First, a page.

Chanting "let us play, let us play," about 300 people gathered Friday morning on the sidewalk outside state Attorney General Eric T. Schneiderman's downtown Manhattan office building to protest his move to shut down the two leading daily fantasy sports websites, FanDuel and DraftKings.
Accompanied by a heavy NYPD presence, the mostly men in attendance donned t-shirts that said "#fantasysportsforall" and carried signs with slogans such as "Schneiderman should focus on real problems" and "Keep your laws off my lineup."
Many of the protestors at the hour-long rally admitted to being employees of one of the daily fantasy sports websites Schneiderman sent cease and desist letters to -- FanDuel and Draft Kings. Other people present said they already were planning to be in Manhattan for a fantasy sports convention taking place in Times Square.
But they all agreed that they don't want New York to prevent them from continuing to spend their money on daily fantasy sports websites, calling it "a game of skill" that distinguishes it from a chance-based game such as the lottery.
"What we are trying to accomplish here is to say, look, this is ridiculous," said Geoff Bough, senior director of business development at FanDuel. "Why is this the hot-button issue right now?"
Bough said more than a billion people in New York play daily fantasy sports with the two companies Schneiderman took action against.
"He's going to cost himself votes over this," he said. "I know he's not up until 2018 but let's be honest. He took a hardline stance against something people love and that makes people upset."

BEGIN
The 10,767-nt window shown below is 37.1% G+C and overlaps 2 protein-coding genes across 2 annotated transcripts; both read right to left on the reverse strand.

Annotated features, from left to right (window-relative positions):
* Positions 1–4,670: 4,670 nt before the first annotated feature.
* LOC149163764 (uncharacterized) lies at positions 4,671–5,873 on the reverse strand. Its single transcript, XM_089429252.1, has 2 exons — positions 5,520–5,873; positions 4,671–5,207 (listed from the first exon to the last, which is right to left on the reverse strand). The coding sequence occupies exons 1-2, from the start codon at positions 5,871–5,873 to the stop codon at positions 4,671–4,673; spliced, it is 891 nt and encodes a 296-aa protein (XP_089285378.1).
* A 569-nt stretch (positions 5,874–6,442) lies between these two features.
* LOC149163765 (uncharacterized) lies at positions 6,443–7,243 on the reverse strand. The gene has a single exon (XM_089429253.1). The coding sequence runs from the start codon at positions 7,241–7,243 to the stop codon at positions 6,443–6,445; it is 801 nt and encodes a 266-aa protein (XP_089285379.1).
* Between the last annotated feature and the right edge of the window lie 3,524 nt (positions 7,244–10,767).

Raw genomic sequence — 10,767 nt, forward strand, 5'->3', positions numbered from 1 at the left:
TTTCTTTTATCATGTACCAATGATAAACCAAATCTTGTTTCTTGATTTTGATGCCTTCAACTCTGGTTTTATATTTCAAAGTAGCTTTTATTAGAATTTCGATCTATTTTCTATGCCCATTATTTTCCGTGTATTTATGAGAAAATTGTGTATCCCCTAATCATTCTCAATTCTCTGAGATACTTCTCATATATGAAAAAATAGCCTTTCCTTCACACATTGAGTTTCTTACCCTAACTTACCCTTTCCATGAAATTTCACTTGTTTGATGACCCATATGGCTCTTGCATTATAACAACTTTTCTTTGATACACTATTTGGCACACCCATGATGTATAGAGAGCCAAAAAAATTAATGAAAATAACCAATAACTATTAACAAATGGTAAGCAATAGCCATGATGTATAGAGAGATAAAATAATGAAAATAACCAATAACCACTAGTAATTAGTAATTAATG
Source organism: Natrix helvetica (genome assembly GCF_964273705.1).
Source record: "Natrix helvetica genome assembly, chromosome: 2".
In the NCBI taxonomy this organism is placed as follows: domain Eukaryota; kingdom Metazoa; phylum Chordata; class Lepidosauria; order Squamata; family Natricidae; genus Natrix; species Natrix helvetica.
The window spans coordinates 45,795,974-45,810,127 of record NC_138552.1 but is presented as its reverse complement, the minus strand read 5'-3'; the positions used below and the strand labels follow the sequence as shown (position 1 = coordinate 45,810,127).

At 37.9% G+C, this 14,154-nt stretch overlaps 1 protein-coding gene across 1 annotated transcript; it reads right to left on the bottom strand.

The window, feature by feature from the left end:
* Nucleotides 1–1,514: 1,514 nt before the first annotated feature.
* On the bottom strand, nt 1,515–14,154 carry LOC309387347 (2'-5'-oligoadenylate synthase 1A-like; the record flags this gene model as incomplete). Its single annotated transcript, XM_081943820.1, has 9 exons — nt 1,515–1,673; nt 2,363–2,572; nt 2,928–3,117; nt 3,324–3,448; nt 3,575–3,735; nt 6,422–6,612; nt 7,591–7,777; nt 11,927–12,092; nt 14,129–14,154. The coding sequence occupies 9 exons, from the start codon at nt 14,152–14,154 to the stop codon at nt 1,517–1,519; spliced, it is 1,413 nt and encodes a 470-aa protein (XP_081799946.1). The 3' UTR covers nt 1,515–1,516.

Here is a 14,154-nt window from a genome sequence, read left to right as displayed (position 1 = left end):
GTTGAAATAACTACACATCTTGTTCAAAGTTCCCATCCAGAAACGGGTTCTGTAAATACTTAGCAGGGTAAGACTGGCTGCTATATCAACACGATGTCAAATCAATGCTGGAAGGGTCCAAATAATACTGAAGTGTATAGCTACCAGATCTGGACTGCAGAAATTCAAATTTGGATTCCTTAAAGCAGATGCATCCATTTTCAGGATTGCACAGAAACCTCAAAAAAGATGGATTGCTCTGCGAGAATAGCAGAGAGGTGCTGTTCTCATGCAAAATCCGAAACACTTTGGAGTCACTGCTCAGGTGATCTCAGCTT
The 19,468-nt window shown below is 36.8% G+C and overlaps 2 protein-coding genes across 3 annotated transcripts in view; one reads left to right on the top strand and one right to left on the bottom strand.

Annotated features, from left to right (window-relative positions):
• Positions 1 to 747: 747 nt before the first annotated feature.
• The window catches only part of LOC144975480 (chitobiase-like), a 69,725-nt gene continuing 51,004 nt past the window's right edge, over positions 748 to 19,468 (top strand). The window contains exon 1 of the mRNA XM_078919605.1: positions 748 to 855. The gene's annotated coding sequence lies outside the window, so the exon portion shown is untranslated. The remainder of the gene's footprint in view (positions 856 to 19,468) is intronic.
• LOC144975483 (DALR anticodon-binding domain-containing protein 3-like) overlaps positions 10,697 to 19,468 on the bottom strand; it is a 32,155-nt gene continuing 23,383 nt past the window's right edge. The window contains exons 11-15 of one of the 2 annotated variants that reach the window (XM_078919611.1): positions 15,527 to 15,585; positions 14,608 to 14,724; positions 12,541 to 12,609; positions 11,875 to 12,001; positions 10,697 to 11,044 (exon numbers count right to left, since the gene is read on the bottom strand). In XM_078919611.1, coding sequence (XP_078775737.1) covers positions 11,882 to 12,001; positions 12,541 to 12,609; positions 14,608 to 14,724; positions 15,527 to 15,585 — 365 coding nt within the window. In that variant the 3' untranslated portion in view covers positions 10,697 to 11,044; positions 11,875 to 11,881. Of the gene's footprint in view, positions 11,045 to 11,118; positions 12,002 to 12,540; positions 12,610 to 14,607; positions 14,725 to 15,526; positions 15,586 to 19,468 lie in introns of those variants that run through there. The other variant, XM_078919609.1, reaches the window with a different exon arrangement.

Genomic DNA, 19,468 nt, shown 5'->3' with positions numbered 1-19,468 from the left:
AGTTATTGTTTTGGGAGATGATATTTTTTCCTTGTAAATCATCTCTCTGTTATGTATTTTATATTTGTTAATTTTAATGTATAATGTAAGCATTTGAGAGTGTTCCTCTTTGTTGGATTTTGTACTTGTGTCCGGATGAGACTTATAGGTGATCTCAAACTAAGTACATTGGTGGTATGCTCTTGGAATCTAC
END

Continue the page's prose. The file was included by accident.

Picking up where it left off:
New York isn't the first state to challenge the fantasy sports companies. Last month, Nevada became the first state to take action when its regulators determined FanDuel and DraftKings were engaging in gambling and should stop doing business in the state.
George Harlamon, 29, who works in construction, traveled from Waterbury, Connecticut, for the rally even though he will not be affected by it.
At least not right away, he said, because he worried about the fallout.
"I feel like once New York does this, a lot of other state attorney generals will do the same," he said.
Harlamon said he's been playing daily fantasy sports on FanDuel for three years and has cashed out several significant sums during that time. He considers it a game of skill that he enjoys and he doesn't want to see it taken away.
Neither does Brian Edwards, 28, of Manhattan. He said he has a Ph.D. in cognitive psychology from Northwestern, works in math education and applies the same concepts to daily fantasy sports - to financial success, he said.
Edwards said he started playing DraftKings in June, but has made "four figures" by devising a strategy based on advanced statistical metrics in baseball.
"A lot of it is understanding which statistics are predictive instead of explanatory," he said.
Edwards called his use of the site "a hobby," and he said, "the money certainly makes it easier to justify spending time on this."
Bough, the FanDuel employee, suggested that the government regulate the industry rather than obliterate it.
"I don't think any of us have any problem with regulating it," he said. "You know, hey, if the state wants its cut, fine, let's talk about that."
"We feel regulation is going to help this game," said Dan Back, who works for RotoGrinders, another daily fantasy sports website. "It's a multi-billion dollar business. We understand that. But it's also extremely popular."
The chant-filled rally ended peacefully at 9 a.m. without any official appearance from Schneiderman staffers, short of the security detail standing guard outside the doors.
"Did this really do anything? I don't know," said Harlamon. "I hope so."